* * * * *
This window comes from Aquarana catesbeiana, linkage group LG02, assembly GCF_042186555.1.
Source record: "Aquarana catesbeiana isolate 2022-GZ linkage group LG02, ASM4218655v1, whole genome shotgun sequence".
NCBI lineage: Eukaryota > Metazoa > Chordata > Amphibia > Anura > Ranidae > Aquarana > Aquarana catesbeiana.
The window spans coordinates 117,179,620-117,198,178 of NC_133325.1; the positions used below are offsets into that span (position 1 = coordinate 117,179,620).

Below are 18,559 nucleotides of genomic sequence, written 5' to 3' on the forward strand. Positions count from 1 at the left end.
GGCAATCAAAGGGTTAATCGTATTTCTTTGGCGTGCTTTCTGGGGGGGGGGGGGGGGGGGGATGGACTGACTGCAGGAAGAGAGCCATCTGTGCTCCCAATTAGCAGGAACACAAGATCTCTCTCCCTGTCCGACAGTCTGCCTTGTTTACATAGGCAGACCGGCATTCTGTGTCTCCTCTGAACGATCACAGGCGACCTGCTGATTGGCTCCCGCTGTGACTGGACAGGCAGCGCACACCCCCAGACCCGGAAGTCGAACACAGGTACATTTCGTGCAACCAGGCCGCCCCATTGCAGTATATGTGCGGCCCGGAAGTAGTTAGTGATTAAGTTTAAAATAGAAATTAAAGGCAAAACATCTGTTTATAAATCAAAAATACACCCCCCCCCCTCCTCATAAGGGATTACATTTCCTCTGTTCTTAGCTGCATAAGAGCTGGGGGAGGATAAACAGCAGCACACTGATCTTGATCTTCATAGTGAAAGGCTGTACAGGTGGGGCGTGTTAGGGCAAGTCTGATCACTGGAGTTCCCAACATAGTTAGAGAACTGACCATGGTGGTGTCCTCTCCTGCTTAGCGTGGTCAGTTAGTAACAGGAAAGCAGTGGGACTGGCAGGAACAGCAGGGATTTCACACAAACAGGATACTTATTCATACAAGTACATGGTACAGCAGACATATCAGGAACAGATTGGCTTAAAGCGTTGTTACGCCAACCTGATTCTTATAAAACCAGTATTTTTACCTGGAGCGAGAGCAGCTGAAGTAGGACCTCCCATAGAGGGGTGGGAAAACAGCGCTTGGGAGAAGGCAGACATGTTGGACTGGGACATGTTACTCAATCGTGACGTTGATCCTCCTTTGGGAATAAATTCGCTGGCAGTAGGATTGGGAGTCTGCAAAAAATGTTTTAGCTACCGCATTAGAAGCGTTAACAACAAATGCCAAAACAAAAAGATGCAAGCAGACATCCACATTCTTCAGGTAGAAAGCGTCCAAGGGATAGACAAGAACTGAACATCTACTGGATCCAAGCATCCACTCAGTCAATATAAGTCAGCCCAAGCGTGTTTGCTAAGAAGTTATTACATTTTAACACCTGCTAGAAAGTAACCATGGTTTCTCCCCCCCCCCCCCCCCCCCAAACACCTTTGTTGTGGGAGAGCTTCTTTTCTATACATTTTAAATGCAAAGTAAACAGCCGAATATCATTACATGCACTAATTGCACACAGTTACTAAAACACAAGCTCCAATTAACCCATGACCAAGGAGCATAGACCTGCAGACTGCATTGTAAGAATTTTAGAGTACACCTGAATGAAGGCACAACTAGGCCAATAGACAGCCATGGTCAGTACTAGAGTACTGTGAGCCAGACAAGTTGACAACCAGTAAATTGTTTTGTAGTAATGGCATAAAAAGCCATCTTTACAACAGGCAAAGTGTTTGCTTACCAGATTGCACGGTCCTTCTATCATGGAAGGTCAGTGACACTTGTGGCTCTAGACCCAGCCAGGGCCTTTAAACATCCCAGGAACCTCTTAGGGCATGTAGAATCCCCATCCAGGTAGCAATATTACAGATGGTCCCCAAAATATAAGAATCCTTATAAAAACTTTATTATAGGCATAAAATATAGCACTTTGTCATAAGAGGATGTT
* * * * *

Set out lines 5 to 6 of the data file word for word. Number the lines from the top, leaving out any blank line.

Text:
Below are 18,559 nucleotides of genomic sequence, written 5' to 3' on the forward strand. Positions count from 1 at the left end.
GGCAATCAAAGGGTTAATCGTATTTCTTTGGCGTGCTTTCTGGGGGGGGGGGGGGGGGGGGATGGACTGACTGCAGGAAGAGAGCCATCTGTGCTCCCAATTAGCAGGAACACAAGATCTCTCTCCCTGTCCGACAGTCTGCCTTGTTTACATAGGCAGACCGGCATTCTGTGTCTCCTCTGAACGATCACAGGCGACCTGCTGATTGGCTCCCGCTGTGACTGGACAGGCAGCGCACACCCCCAGACCCGGAAGTCGAACACAGGTACATTTCGTGCAACCAGGCCGCCCCATTGCAGTATATGTGCGGCCCGGAAGTAGTTAGTGATTAAGTTTAAAATAGAAATTAAAGGCAAAACATCTGTTTATAAATCAAAAATACACCCCCCCCCCTCCTCATAAGGGATTACATTTCCTCTGTTCTTAGCTGCATAAGAGCTGGGGGAGGATAAACAGCAGCACACTGATCTTGATCTTCATAGTGAAAGGCTGTACAGGTGGGGCGTGTTAGGGCAAGTCTGATCACTGGAGTTCCCAACATAGTTAGAGAACTGACCATGGTGGTGTCCTCTCCTGCTTAGCGTGGTCAGTTAGTAACAGGAAAGCAGTGGGACTGGCAGGAACAGCAGGGATTTCACACAAACAGGATACTTATTCATACAAGTACATGGTACAGCAGACATATCAGGAACAGATTGGCTTAAAGCGTTGTTACGCCAACCTGATTCTTATAAAACCAGTATTTTTACCTGGAGCGAGAGCAGCTGAAGTAGGACCTCCCATAGAGGGGTGGGAAAACAGCGCTTGGGAGAAGGCAGACATGTTGGACTGGGACATGTTACTCAATCGTGACGTTGATCCTCCTTTGGGAATAAATTCGCTGGCAGTAGGATTGGGAGTCTGCAAAAAATGTTTTAGCTACCGCATTAGAAGCGTTAACAACAAATGCCAAAACAAAAAGATGCAAGCAGACATCCACATTCTTCAGGTAGAAAGCGTCCAAGGGATAGACAAGAACTGAACATCTACTGGATCCAAGCATCCACTCAGTCAATATAAGTCAGCCCAAGCGTGTTTGCTAAGAAGTTATTACATTTTAACACCTGCTAGAAAGTAACCATGGTTTCTCCCCCCCCCCCCCCCCCCCAAACACCTTTGTTGTGGGAGAGCTTCTTTTCTATACATTTTAAATGCAAAGTAAACAGCCGAATATCATTACATGCACTAATTGCACACAGTTACTAAAACACAAGCTCCAATTAACCCATGACCAAGGAGCATAGACCTGCAGACTGCATTGTAAGAATTTTAGAGTACACCTGAATGAAGGCACAACTAGGCCAATAGACAGCCATGGTCAGTACTAGAGTACTGTGAGCCAGACAAGTTGACAACCAGTAAATTGTTTTGTAGTAATGGCATAAAAAGCCATCTTTACAACAGGCAAAGTGTTTGCTTACCAGATTGCACGGTCCTTCTATCATGGAAGGTCAGTGACACTTGTGGCTCTAGACCCAGCCAGGGCCTTTAAACATCCCAGGAACCTCTTAGGGCATGTAGAATCCCCATCCAGGTAGCAATATTACAGATGGTCCCCAAAATATAAGAATCCTTATAAAAACTTTATTATAGGCATAAAATATAGCACTTTGTCATAAGAGGATGTT